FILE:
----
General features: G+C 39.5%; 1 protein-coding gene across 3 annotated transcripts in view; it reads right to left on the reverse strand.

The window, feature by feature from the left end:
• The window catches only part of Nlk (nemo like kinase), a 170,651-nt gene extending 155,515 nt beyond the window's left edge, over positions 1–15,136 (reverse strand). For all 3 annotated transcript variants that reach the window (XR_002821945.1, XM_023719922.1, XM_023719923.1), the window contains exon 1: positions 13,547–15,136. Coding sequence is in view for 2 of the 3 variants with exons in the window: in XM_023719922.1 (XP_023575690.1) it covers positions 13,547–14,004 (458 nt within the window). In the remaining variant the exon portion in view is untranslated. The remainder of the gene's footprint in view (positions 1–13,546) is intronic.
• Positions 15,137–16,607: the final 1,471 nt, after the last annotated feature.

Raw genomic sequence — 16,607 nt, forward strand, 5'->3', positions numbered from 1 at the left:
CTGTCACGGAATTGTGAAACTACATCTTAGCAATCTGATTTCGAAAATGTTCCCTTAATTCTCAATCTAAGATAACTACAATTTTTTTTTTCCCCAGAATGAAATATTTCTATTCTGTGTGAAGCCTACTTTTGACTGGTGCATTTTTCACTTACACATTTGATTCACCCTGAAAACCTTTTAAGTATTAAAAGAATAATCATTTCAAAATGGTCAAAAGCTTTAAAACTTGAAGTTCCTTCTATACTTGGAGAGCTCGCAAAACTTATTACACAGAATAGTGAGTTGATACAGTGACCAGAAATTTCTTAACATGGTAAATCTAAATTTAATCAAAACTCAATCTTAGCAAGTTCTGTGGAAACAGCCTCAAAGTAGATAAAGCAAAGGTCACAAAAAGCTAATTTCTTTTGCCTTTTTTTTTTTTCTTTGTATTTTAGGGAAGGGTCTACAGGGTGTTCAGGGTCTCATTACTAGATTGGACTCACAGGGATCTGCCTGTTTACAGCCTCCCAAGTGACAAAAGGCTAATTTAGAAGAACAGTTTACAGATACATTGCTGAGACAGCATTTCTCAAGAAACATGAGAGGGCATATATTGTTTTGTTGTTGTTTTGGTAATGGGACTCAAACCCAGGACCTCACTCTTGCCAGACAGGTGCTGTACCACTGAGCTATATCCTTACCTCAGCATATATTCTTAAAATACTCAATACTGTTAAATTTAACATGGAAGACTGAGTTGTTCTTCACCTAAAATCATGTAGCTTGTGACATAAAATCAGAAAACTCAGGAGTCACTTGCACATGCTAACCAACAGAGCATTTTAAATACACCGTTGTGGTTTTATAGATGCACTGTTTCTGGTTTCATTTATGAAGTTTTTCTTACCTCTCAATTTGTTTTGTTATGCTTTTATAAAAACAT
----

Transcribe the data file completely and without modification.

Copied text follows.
General features: G+C 39.5%; 1 protein-coding gene across 3 annotated transcripts in view; it reads right to left on the reverse strand.

The window, feature by feature from the left end:
• The window catches only part of Nlk (nemo like kinase), a 170,651-nt gene extending 155,515 nt beyond the window's left edge, over positions 1–15,136 (reverse strand). For all 3 annotated transcript variants that reach the window (XR_002821945.1, XM_023719922.1, XM_023719923.1), the window contains exon 1: positions 13,547–15,136. Coding sequence is in view for 2 of the 3 variants with exons in the window: in XM_023719922.1 (XP_023575690.1) it covers positions 13,547–14,004 (458 nt within the window). In the remaining variant the exon portion in view is untranslated. The remainder of the gene's footprint in view (positions 1–13,546) is intronic.
• Positions 15,137–16,607: the final 1,471 nt, after the last annotated feature.

Raw genomic sequence — 16,607 nt, forward strand, 5'->3', positions numbered from 1 at the left:
CTGTCACGGAATTGTGAAACTACATCTTAGCAATCTGATTTCGAAAATGTTCCCTTAATTCTCAATCTAAGATAACTACAATTTTTTTTTTCCCCAGAATGAAATATTTCTATTCTGTGTGAAGCCTACTTTTGACTGGTGCATTTTTCACTTACACATTTGATTCACCCTGAAAACCTTTTAAGTATTAAAAGAATAATCATTTCAAAATGGTCAAAAGCTTTAAAACTTGAAGTTCCTTCTATACTTGGAGAGCTCGCAAAACTTATTACACAGAATAGTGAGTTGATACAGTGACCAGAAATTTCTTAACATGGTAAATCTAAATTTAATCAAAACTCAATCTTAGCAAGTTCTGTGGAAACAGCCTCAAAGTAGATAAAGCAAAGGTCACAAAAAGCTAATTTCTTTTGCCTTTTTTTTTTTTCTTTGTATTTTAGGGAAGGGTCTACAGGGTGTTCAGGGTCTCATTACTAGATTGGACTCACAGGGATCTGCCTGTTTACAGCCTCCCAAGTGACAAAAGGCTAATTTAGAAGAACAGTTTACAGATACATTGCTGAGACAGCATTTCTCAAGAAACATGAGAGGGCATATATTGTTTTGTTGTTGTTTTGGTAATGGGACTCAAACCCAGGACCTCACTCTTGCCAGACAGGTGCTGTACCACTGAGCTATATCCTTACCTCAGCATATATTCTTAAAATACTCAATACTGTTAAATTTAACATGGAAGACTGAGTTGTTCTTCACCTAAAATCATGTAGCTTGTGACATAAAATCAGAAAACTCAGGAGTCACTTGCACATGCTAACCAACAGAGCATTTTAAATACACCGTTGTGGTTTTATAGATGCACTGTTTCTGGTTTCATTTATGAAGTTTTTCTTACCTCTCAATTTGTTTTGTTATGCTTTTATAAAAACAT